Diet, and especially its fat content, can have a varying influence upon cardiovascular risk factors and on mechanisms related to the onset and progression of atheroma plaques. The final aim of preventing and treating coronary arteriosclerosis is to reduce the risk of new heart attacks and mortality from them. In spite of this, research studies into the effects of dietary intervention on the clinical course of the disease are few in number and have only provided significant results in secondary prevention of the disease (Brousseau and Schaefer, 2000). Intervention studies researching the preventive effects of the traditional Mediterranean dietary model, i.e. a high concentration of total fat from MUFA, do not exist .
In a trial conducted on patients with coronary heart disease, the effect of a diet rich in n-3 alpha-linolenic acid, referred to as the Mediterranean diet, was studied (de Lorgeril et al., 1994). This diet was accompanied by a 70% reduction in cardiovascular risk, much higher than the reduction observed in previous studies with hypolipaemic drugs or other dietary models. However, the above-mentioned study does not establish the beneficial effects of the traditional Mediterranean diet, which is high in fat and MUFA, since the principal modification in the experimental group was not an increase in the concentration of MUFA but rather alpha-linolenic acid.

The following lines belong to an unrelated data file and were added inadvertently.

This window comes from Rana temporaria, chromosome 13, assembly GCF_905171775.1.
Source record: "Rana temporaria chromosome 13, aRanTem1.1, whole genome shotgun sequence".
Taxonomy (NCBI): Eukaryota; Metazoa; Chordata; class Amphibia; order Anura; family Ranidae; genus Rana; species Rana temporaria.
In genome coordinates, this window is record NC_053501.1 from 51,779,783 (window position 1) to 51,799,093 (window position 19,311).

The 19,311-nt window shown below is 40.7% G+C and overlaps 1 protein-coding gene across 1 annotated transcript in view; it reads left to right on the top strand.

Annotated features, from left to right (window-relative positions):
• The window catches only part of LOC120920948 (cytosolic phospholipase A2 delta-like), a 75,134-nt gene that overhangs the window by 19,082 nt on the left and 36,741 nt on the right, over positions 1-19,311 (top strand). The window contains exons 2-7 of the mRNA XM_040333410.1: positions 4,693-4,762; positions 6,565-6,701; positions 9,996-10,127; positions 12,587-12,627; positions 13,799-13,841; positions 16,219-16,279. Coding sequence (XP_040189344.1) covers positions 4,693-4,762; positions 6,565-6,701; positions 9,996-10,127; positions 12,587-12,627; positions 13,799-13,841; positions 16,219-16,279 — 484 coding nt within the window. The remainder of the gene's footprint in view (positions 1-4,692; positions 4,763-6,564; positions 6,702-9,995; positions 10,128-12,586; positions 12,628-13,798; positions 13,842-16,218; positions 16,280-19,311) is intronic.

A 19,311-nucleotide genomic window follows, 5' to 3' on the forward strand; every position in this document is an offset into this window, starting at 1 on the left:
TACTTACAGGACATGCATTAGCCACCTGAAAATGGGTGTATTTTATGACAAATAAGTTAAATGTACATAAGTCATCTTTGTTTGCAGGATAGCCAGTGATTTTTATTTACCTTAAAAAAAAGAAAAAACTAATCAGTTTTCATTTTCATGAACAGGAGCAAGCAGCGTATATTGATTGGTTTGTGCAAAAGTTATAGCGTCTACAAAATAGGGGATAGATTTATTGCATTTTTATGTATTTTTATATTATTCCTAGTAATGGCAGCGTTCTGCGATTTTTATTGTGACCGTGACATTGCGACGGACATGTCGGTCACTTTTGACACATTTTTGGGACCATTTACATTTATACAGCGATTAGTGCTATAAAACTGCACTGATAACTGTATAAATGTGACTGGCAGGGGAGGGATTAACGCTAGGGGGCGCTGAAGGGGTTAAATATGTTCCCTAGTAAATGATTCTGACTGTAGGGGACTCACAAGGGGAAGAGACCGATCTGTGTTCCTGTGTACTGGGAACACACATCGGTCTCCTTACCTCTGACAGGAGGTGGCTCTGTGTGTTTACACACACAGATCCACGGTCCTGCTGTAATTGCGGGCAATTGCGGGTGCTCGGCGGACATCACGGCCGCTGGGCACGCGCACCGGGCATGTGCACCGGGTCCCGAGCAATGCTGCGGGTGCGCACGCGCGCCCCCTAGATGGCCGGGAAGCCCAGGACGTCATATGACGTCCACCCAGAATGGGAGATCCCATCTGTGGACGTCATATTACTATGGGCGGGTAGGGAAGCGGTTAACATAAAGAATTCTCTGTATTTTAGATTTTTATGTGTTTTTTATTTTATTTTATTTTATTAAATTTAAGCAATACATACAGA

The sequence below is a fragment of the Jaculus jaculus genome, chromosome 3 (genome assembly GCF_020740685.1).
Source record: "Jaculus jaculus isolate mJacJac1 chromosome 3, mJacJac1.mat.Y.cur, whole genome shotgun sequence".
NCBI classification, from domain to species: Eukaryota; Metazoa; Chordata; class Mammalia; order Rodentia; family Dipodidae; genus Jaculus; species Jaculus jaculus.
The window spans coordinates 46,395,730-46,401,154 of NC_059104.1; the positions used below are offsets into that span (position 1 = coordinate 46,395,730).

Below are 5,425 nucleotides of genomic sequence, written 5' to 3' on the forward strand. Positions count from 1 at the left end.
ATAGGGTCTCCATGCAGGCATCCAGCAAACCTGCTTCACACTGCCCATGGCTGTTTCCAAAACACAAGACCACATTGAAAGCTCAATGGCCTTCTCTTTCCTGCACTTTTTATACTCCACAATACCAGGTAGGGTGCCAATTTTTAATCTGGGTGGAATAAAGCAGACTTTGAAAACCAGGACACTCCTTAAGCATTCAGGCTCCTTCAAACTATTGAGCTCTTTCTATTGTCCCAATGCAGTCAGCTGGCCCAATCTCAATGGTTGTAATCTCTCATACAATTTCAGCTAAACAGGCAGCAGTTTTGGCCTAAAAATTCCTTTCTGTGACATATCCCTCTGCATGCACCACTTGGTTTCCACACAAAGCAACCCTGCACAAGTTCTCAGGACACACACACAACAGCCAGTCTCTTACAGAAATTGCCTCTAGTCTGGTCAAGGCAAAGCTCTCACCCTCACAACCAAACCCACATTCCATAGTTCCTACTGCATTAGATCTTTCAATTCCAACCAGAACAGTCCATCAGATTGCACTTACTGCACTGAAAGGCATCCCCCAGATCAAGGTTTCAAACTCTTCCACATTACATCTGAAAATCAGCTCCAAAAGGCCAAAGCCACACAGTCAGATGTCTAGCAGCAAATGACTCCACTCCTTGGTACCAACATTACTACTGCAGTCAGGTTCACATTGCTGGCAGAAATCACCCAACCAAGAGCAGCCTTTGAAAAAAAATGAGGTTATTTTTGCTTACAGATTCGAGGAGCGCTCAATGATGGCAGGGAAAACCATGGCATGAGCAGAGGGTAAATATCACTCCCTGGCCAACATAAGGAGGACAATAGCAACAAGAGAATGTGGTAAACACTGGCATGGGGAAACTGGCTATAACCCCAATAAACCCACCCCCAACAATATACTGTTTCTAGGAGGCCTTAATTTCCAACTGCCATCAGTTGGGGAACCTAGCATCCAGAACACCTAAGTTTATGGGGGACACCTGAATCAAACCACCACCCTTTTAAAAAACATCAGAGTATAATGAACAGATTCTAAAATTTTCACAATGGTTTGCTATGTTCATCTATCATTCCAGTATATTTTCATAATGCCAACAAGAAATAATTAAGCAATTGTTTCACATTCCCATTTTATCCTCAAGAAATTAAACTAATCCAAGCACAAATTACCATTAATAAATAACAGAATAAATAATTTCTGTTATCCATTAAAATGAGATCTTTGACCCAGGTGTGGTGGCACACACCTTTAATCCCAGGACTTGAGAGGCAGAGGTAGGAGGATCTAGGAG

The most consistent epidemiological evidence in support of the benefits of consuming these fatty acids lies in observational studies, especially the Seven Countries Study (Keys et al., 1986) and the data from the Nurses Health Study (Hu et al., 1997). In the 15-year death rate in the Seven Countries Study comprising 11 579 men, all coronary heart disease death rates were low in cohorts consuming olive oil as the main fat. In the 14-year follow-up of the population included in the Nurses Health Study, a 5% increase in energy intake from MUFA, as compared with an equivalent energy intake from SFA, was associated with a relative risk of coronary disease of 0.81 (95% confidence interval, 0.65 to 1.00; p = 0.05). The greater protective effect of PUFA was also reported with a relative risk of 0.62 for every 5% increase in energy from PUFA (Hu et al., 1997). There are other controlled epidemiological studies with confounding factors that have confirmed the protective effect of MUFA in different populations (Artaud-Wild et al., 1993; Pietinen et al., 1997). However, this protective effect has not been confirmed by the data from the Framingham Heart Study or other studies (McGee et al., 1984; Posner et al., 1991). This may be due to the lack of control over confounding factors or because there exist other factors, associated with lifestyle or a higher consumption of other nutrients, in subjects and populations with a higher consumption of MUFA-enriched diets.
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